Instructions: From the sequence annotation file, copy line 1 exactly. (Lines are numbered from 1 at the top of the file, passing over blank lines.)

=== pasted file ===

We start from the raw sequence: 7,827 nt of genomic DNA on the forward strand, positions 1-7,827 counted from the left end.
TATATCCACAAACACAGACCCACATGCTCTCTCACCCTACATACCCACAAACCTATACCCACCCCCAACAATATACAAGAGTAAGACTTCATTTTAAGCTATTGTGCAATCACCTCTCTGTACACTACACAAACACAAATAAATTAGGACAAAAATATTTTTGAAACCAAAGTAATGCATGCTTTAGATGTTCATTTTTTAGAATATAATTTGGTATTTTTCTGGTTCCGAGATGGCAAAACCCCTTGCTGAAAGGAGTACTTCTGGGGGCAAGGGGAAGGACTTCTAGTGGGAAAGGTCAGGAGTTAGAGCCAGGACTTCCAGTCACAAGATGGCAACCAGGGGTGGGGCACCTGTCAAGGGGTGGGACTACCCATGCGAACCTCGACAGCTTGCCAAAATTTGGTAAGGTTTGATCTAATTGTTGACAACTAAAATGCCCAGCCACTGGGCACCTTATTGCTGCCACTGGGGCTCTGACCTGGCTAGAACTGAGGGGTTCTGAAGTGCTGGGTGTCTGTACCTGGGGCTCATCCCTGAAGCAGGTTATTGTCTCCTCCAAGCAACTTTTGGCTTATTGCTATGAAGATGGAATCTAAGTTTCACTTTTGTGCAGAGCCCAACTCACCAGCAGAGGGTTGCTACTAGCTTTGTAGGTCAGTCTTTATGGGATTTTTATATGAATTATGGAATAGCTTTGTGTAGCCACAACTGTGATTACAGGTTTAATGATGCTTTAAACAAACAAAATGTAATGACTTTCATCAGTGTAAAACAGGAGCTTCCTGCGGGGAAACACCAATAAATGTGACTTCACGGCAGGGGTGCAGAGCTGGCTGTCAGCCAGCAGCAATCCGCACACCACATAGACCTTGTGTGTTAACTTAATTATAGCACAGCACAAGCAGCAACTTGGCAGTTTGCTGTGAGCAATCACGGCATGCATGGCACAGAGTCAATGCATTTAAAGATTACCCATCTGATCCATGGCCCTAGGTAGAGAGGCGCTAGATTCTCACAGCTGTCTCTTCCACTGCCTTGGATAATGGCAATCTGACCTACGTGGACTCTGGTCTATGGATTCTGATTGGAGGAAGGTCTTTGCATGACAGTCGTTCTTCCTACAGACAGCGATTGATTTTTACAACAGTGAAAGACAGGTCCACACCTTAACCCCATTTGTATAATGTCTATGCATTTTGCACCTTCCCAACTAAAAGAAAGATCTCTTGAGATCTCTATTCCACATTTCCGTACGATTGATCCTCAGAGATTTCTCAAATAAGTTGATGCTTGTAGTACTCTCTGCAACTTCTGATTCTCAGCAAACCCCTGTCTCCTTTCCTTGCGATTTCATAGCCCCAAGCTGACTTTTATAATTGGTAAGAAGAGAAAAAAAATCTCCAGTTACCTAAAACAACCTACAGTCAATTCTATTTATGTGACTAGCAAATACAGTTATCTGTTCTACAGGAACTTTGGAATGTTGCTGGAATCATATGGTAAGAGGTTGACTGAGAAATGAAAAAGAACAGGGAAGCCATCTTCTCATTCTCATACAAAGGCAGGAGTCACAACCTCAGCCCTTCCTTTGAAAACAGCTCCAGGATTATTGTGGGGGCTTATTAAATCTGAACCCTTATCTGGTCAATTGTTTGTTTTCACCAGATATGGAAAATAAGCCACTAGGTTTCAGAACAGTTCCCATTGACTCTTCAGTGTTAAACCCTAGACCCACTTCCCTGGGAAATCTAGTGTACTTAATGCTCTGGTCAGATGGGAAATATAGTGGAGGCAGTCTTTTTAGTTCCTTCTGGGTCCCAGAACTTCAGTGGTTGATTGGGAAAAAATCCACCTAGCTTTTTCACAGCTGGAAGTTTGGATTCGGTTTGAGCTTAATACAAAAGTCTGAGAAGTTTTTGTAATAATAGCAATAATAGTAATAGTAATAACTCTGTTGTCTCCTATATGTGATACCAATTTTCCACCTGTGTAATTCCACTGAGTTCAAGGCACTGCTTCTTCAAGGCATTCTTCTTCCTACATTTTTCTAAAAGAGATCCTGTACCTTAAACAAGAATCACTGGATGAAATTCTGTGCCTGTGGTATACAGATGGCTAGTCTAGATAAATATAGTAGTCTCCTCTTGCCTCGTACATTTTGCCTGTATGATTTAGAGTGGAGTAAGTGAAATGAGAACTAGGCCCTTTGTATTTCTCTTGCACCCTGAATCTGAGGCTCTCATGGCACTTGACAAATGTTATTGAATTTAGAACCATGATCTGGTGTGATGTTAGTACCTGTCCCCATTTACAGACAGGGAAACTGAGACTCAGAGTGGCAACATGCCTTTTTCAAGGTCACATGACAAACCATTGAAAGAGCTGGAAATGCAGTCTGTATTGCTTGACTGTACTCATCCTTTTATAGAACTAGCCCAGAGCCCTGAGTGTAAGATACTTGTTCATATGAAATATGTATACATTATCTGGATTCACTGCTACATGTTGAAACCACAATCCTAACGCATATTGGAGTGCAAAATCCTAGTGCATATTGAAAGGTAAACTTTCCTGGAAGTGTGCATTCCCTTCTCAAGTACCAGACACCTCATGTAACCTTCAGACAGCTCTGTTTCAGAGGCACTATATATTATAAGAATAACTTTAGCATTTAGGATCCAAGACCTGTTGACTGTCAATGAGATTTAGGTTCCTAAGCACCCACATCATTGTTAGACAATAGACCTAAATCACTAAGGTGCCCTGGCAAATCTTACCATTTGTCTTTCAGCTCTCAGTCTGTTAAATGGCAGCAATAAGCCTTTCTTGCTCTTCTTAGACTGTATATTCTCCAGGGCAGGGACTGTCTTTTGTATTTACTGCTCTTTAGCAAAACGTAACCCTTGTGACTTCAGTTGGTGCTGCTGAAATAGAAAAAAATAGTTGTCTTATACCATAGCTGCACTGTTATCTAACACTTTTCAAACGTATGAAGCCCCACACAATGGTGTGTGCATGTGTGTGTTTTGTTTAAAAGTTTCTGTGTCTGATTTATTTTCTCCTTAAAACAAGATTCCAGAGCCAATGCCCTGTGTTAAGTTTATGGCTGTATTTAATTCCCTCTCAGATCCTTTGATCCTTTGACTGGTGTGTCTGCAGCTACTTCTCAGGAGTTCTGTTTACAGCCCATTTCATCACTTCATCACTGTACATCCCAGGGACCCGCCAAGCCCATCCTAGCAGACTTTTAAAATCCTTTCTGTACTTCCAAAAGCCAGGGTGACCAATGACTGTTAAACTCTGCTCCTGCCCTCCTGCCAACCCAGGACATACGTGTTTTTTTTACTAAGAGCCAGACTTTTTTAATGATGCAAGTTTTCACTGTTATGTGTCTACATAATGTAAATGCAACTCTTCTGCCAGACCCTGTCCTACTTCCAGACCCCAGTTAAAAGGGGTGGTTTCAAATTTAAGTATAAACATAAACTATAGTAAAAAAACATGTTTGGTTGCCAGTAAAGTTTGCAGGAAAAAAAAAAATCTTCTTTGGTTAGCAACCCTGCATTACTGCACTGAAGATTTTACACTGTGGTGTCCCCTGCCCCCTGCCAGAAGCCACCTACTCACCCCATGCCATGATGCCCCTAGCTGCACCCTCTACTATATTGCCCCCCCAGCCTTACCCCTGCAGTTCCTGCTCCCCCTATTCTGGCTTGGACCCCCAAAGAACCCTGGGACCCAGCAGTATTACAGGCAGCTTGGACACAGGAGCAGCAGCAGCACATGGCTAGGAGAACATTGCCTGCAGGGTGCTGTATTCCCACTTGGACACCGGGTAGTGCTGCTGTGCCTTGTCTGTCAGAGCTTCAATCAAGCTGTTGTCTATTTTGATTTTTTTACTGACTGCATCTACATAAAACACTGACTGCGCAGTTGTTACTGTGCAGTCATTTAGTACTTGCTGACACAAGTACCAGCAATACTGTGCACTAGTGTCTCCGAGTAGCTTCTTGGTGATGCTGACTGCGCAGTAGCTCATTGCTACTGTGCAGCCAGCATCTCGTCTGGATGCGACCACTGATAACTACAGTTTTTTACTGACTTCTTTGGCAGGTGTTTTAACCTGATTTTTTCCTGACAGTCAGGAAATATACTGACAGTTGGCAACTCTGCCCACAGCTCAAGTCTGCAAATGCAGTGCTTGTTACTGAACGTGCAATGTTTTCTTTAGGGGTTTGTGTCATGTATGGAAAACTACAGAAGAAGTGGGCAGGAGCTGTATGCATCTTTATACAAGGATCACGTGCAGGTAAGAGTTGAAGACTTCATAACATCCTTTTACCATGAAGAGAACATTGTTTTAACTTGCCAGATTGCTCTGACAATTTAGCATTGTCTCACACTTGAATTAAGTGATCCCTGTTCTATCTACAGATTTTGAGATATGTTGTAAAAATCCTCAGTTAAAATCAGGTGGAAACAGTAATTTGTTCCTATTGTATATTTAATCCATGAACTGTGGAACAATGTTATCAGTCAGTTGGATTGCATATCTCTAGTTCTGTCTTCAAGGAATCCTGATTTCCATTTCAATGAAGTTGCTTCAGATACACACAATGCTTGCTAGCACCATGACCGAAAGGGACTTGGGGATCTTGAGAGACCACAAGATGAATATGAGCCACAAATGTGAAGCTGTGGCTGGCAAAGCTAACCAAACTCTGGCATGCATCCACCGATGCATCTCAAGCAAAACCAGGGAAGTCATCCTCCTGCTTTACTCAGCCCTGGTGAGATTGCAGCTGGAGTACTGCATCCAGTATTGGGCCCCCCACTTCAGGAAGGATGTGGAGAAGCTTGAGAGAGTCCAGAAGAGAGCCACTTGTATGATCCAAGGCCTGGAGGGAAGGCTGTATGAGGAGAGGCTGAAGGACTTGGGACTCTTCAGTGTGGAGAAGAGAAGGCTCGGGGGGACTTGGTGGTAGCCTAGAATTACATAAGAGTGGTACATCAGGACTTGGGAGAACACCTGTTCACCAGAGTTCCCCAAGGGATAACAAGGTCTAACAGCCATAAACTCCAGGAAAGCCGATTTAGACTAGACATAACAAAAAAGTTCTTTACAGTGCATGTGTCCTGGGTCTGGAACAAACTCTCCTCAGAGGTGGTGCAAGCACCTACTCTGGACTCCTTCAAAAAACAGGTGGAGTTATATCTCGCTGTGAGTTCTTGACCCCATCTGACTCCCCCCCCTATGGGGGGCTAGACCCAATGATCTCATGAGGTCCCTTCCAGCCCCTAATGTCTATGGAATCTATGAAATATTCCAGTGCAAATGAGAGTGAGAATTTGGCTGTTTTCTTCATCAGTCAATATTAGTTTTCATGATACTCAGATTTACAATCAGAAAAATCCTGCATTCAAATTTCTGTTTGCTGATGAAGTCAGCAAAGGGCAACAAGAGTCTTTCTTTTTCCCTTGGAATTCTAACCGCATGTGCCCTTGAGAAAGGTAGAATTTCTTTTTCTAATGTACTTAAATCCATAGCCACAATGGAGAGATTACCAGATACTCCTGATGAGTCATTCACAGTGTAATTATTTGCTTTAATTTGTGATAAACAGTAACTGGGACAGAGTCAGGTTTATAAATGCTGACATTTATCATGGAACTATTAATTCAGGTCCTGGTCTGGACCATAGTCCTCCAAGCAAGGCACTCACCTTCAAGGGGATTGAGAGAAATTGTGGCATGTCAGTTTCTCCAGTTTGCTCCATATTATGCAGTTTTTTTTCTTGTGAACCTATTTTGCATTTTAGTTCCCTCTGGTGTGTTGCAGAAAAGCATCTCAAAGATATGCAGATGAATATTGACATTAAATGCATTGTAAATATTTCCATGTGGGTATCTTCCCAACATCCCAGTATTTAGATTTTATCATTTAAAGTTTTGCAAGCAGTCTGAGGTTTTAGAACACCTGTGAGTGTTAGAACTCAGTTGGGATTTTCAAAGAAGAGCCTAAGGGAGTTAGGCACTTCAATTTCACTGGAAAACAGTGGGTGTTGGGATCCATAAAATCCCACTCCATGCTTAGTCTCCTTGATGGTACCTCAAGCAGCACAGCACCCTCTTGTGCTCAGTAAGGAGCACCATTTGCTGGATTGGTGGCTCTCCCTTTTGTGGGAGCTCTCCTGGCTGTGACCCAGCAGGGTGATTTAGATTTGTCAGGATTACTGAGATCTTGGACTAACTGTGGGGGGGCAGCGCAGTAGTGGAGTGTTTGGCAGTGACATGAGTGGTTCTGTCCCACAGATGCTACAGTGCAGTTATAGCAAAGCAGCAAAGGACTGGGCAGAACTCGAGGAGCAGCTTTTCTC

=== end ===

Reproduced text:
We start from the raw sequence: 7,827 nt of genomic DNA on the forward strand, positions 1-7,827 counted from the left end.